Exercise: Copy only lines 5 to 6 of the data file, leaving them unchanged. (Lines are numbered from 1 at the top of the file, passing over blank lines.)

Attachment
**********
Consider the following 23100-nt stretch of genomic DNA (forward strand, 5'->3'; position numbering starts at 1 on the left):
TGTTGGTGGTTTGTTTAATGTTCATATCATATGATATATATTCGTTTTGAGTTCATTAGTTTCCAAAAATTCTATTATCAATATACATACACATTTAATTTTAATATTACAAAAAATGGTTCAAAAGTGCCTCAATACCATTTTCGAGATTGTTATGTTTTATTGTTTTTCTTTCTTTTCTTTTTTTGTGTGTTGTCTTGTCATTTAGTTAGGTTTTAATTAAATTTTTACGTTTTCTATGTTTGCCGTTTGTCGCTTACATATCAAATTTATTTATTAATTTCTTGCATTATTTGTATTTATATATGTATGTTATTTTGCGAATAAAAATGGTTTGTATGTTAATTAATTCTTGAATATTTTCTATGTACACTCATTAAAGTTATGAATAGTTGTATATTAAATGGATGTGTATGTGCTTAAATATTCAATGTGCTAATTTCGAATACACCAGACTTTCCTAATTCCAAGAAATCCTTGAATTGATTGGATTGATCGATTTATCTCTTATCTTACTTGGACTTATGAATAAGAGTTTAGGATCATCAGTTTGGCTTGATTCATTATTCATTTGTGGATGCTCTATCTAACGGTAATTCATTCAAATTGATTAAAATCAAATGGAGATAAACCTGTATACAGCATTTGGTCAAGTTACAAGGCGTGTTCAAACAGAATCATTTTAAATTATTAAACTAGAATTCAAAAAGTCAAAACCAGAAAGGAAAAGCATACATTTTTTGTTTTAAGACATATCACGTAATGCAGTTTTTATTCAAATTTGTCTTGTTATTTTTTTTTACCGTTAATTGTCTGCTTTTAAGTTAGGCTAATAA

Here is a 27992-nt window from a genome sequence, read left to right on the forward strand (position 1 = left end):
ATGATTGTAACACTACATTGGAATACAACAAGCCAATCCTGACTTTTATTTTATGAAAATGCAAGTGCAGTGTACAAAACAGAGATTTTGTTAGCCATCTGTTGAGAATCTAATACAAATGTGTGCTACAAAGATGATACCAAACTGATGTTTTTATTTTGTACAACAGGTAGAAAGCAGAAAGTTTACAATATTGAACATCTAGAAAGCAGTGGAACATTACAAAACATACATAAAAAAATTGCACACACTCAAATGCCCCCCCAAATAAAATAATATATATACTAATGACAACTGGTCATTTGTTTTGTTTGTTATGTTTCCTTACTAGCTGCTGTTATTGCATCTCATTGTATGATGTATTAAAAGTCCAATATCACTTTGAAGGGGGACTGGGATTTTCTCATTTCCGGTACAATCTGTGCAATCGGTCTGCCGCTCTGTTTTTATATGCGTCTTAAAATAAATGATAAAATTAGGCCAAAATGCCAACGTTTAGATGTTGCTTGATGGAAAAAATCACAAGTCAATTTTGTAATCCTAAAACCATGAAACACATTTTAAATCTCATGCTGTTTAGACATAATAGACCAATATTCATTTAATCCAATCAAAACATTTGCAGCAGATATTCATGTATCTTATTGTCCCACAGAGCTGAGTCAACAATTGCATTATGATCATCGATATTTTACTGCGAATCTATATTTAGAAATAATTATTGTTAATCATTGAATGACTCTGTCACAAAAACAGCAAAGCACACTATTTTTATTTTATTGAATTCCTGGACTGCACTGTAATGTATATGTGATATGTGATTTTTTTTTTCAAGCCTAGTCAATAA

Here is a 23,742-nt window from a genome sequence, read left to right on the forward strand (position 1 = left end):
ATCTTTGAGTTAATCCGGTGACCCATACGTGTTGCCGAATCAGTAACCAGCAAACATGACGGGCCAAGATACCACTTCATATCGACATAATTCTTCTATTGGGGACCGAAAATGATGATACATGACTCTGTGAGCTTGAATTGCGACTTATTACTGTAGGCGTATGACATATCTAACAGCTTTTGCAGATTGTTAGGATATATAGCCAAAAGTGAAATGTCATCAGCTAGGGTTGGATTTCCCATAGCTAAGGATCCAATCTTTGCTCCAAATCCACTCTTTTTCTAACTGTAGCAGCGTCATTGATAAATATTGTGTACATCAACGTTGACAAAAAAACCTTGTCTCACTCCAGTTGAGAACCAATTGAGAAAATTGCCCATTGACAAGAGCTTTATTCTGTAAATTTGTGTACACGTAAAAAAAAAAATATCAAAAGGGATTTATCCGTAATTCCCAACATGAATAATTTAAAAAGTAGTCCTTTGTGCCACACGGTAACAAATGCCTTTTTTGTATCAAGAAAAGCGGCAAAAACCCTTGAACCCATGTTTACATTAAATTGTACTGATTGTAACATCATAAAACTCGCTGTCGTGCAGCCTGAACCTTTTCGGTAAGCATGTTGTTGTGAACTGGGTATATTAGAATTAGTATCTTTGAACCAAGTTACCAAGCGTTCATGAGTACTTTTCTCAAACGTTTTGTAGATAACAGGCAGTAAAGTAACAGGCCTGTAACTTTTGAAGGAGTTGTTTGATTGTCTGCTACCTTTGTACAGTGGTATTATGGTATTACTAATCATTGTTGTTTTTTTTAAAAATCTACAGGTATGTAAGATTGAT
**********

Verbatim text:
Here is a 23,742-nt window from a genome sequence, read left to right on the forward strand (position 1 = left end):
ATCTTTGAGTTAATCCGGTGACCCATACGTGTTGCCGAATCAGTAACCAGCAAACATGACGGGCCAAGATACCACTTCATATCGACATAATTCTTCTATTGGGGACCGAAAATGATGATACATGACTCTGTGAGCTTGAATTGCGACTTATTACTGTAGGCGTATGACATATCTAACAGCTTTTGCAGATTGTTAGGATATATAGCCAAAAGTGAAATGTCATCAGCTAGGGTTGGATTTCCCATAGCTAAGGATCCAATCTTTGCTCCAAATCCACTCTTTTTCTAACTGTAGCAGCGTCATTGATAAATATTGTGTACATCAACGTTGACAAAAAAACCTTGTCTCACTCCAGTTGAGAACCAATTGAGAAAATTGCCCATTGACAAGAGCTTTATTCTGTAAATTTGTGTACACGTAAAAAAAAAAATATCAAAAGGGATTTATCCGTAATTCCCAACATGAATAATTTAAAAAGTAGTCCTTTGTGCCACACGGTAACAAATGCCTTTTTTGTATCAAGAAAAGCGGCAAAAACCCTTGAACCCATGTTTACATTAAATTGTACTGATTGTAACATCATAAAACTCGCTGTCGTGCAGCCTGAACCTTTTCGGTAAGCATGTTGTTGTGAACTGGGTATATTAGAATTAGTATCTTTGAACCAAGTTACCAAGCGTTCATGAGTACTTTTCTCAAACGTTTTGTAGATAACAGGCAGTAAAGTAACAGGCCTGTAACTTTTGAAGGAGTTGTTTGATTGTCTGCTACCTTTGTACAGTGGTATTATGGTATTACTAATCATTGTTGTTTTTTTTAAAAATCTACAGGTATGTAAGATTGAT